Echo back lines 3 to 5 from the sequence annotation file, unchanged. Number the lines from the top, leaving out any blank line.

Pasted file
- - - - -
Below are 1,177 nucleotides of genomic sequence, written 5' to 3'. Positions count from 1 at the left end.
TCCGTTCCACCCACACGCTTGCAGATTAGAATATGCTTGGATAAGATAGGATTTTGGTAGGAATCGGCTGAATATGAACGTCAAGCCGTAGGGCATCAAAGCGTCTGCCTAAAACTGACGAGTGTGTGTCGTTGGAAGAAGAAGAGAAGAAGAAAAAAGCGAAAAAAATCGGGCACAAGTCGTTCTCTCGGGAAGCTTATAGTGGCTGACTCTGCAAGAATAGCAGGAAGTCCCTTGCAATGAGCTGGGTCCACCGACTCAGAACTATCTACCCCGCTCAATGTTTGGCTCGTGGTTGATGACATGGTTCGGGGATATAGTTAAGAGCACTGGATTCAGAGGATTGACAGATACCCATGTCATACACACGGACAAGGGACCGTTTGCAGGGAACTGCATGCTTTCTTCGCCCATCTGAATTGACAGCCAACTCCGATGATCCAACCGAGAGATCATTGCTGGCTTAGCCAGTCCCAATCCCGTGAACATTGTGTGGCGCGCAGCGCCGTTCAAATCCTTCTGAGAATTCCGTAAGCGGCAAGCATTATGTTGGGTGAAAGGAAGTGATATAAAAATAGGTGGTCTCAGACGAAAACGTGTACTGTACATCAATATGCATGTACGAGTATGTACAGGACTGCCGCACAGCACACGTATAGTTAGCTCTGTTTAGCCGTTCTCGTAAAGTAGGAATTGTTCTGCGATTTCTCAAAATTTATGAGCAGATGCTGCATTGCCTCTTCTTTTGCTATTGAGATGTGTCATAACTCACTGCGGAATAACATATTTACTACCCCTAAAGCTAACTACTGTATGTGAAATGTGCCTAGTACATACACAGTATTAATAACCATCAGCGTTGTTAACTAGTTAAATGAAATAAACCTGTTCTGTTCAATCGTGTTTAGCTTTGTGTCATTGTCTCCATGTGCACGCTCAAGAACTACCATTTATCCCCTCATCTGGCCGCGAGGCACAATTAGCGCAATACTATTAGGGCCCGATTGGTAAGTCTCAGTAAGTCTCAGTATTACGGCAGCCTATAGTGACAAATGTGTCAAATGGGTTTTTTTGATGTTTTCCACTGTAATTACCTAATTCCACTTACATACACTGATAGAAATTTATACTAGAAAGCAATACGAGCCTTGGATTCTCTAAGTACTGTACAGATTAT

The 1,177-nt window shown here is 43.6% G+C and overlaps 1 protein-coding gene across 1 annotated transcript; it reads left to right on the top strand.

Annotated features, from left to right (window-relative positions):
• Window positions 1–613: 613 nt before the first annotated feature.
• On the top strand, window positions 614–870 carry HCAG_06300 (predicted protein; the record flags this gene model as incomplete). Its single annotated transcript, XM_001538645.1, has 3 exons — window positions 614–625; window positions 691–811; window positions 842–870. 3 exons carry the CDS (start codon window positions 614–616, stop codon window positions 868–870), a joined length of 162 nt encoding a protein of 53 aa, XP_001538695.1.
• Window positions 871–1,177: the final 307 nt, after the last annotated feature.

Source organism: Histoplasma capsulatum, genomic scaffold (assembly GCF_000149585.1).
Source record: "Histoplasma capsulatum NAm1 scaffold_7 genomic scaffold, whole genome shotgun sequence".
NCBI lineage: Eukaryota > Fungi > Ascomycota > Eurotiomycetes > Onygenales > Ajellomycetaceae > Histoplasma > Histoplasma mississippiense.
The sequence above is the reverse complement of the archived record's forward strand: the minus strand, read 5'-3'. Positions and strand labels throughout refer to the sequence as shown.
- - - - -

The 1,177-nt window shown here is 43.6% G+C and overlaps 1 protein-coding gene across 1 annotated transcript; it reads left to right on the top strand.

Annotated features, from left to right (window-relative positions):
• Window positions 1–613: 613 nt before the first annotated feature.